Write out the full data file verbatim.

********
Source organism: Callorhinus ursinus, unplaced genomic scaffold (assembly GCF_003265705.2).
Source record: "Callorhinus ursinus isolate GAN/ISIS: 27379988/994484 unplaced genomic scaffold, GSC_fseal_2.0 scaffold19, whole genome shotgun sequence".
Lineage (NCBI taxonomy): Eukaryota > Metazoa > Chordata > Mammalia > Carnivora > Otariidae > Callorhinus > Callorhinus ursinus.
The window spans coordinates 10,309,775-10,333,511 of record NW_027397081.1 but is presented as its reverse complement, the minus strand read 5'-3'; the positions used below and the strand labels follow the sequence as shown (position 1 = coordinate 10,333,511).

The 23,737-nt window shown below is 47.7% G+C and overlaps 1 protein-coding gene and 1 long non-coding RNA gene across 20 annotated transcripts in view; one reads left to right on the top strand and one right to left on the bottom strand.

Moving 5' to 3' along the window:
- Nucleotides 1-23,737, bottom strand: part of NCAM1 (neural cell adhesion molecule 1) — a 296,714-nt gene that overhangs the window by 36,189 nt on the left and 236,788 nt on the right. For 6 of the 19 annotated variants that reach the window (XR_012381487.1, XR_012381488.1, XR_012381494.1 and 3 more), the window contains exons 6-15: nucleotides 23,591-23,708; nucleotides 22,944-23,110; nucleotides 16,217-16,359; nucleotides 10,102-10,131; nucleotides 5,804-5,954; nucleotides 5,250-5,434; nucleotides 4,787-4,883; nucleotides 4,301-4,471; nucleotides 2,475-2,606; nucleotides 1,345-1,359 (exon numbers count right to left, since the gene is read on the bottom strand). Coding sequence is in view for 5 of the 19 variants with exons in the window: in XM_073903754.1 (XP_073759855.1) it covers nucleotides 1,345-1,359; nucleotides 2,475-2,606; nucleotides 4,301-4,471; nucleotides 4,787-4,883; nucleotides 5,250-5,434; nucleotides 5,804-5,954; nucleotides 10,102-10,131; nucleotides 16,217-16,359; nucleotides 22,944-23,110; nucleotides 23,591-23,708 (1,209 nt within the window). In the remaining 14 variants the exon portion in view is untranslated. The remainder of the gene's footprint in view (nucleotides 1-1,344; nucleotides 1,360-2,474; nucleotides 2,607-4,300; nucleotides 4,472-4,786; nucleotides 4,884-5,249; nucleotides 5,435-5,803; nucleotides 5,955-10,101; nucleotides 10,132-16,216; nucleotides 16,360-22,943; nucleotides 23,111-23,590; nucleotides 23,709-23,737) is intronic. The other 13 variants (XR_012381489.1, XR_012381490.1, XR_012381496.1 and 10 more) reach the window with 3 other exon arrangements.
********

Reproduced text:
Source organism: Callorhinus ursinus, unplaced genomic scaffold (assembly GCF_003265705.2).
Source record: "Callorhinus ursinus isolate GAN/ISIS: 27379988/994484 unplaced genomic scaffold, GSC_fseal_2.0 scaffold19, whole genome shotgun sequence".
Lineage (NCBI taxonomy): Eukaryota > Metazoa > Chordata > Mammalia > Carnivora > Otariidae > Callorhinus > Callorhinus ursinus.
The window spans coordinates 10,309,775-10,333,511 of record NW_027397081.1 but is presented as its reverse complement, the minus strand read 5'-3'; the positions used below and the strand labels follow the sequence as shown (position 1 = coordinate 10,333,511).

The 23,737-nt window shown below is 47.7% G+C and overlaps 1 protein-coding gene and 1 long non-coding RNA gene across 20 annotated transcripts in view; one reads left to right on the top strand and one right to left on the bottom strand.

Moving 5' to 3' along the window:
- Nucleotides 1-23,737, bottom strand: part of NCAM1 (neural cell adhesion molecule 1) — a 296,714-nt gene that overhangs the window by 36,189 nt on the left and 236,788 nt on the right. For 6 of the 19 annotated variants that reach the window (XR_012381487.1, XR_012381488.1, XR_012381494.1 and 3 more), the window contains exons 6-15: nucleotides 23,591-23,708; nucleotides 22,944-23,110; nucleotides 16,217-16,359; nucleotides 10,102-10,131; nucleotides 5,804-5,954; nucleotides 5,250-5,434; nucleotides 4,787-4,883; nucleotides 4,301-4,471; nucleotides 2,475-2,606; nucleotides 1,345-1,359 (exon numbers count right to left, since the gene is read on the bottom strand). Coding sequence is in view for 5 of the 19 variants with exons in the window: in XM_073903754.1 (XP_073759855.1) it covers nucleotides 1,345-1,359; nucleotides 2,475-2,606; nucleotides 4,301-4,471; nucleotides 4,787-4,883; nucleotides 5,250-5,434; nucleotides 5,804-5,954; nucleotides 10,102-10,131; nucleotides 16,217-16,359; nucleotides 22,944-23,110; nucleotides 23,591-23,708 (1,209 nt within the window). In the remaining 14 variants the exon portion in view is untranslated. The remainder of the gene's footprint in view (nucleotides 1-1,344; nucleotides 1,360-2,474; nucleotides 2,607-4,300; nucleotides 4,472-4,786; nucleotides 4,884-5,249; nucleotides 5,435-5,803; nucleotides 5,955-10,101; nucleotides 10,132-16,216; nucleotides 16,360-22,943; nucleotides 23,111-23,590; nucleotides 23,709-23,737) is intronic. The other 13 variants (XR_012381489.1, XR_012381490.1, XR_012381496.1 and 10 more) reach the window with 3 other exon arrangements.